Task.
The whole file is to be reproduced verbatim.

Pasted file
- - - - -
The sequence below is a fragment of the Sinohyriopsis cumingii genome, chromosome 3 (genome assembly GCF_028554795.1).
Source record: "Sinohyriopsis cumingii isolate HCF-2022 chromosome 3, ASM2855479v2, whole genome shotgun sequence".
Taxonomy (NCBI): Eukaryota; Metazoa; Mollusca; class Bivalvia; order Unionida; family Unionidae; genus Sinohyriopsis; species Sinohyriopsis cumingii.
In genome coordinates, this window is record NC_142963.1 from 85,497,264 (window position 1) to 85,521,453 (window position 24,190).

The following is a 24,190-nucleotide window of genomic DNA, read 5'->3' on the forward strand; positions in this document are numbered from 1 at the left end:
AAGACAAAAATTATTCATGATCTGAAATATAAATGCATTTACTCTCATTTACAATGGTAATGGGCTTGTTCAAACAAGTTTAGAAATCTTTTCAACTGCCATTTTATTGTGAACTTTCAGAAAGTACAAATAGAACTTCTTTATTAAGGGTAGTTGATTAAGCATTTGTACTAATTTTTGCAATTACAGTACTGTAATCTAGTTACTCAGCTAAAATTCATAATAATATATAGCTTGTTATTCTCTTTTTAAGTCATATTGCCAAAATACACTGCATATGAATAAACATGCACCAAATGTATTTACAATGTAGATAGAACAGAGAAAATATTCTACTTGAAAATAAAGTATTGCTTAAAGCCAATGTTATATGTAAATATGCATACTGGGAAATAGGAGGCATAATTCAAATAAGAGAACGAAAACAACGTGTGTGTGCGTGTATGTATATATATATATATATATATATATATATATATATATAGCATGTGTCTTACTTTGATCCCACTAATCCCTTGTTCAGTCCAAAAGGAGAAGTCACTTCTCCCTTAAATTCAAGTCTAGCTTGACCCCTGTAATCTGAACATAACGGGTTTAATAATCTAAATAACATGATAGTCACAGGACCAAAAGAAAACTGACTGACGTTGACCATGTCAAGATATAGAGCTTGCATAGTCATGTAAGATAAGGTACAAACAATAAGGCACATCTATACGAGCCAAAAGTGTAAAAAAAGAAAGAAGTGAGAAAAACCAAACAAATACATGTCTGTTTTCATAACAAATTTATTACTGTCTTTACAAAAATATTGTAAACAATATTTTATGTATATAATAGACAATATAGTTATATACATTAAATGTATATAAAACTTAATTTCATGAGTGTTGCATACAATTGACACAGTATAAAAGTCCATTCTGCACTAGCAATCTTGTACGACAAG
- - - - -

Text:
The sequence below is a fragment of the Sinohyriopsis cumingii genome, chromosome 3 (genome assembly GCF_028554795.1).
Source record: "Sinohyriopsis cumingii isolate HCF-2022 chromosome 3, ASM2855479v2, whole genome shotgun sequence".
Taxonomy (NCBI): Eukaryota; Metazoa; Mollusca; class Bivalvia; order Unionida; family Unionidae; genus Sinohyriopsis; species Sinohyriopsis cumingii.
In genome coordinates, this window is record NC_142963.1 from 85,497,264 (window position 1) to 85,521,453 (window position 24,190).

The following is a 24,190-nucleotide window of genomic DNA, read 5'->3' on the forward strand; positions in this document are numbered from 1 at the left end:
AAGACAAAAATTATTCATGATCTGAAATATAAATGCATTTACTCTCATTTACAATGGTAATGGGCTTGTTCAAACAAGTTTAGAAATCTTTTCAACTGCCATTTTATTGTGAACTTTCAGAAAGTACAAATAGAACTTCTTTATTAAGGGTAGTTGATTAAGCATTTGTACTAATTTTTGCAATTACAGTACTGTAATCTAGTTACTCAGCTAAAATTCATAATAATATATAGCTTGTTATTCTCTTTTTAAGTCATATTGCCAAAATACACTGCATATGAATAAACATGCACCAAATGTATTTACAATGTAGATAGAACAGAGAAAATATTCTACTTGAAAATAAAGTATTGCTTAAAGCCAATGTTATATGTAAATATGCATACTGGGAAATAGGAGGCATAATTCAAATAAGAGAACGAAAACAACGTGTGTGTGCGTGTATGTATATATATATATATATATATATATATATATATATATAGCATGTGTCTTACTTTGATCCCACTAATCCCTTGTTCAGTCCAAAAGGAGAAGTCACTTCTCCCTTAAATTCAAGTCTAGCTTGACCCCTGTAATCTGAACATAACGGGTTTAATAATCTAAATAACATGATAGTCACAGGACCAAAAGAAAACTGACTGACGTTGACCATGTCAAGATATAGAGCTTGCATAGTCATGTAAGATAAGGTACAAACAATAAGGCACATCTATACGAGCCAAAAGTGTAAAAAAAGAAAGAAGTGAGAAAAACCAAACAAATACATGTCTGTTTTCATAACAAATTTATTACTGTCTTTACAAAAATATTGTAAACAATATTTTATGTATATAATAGACAATATAGTTATATACATTAAATGTATATAAAACTTAATTTCATGAGTGTTGCATACAATTGACACAGTATAAAAGTCCATTCTGCACTAGCAATCTTGTACGACAAG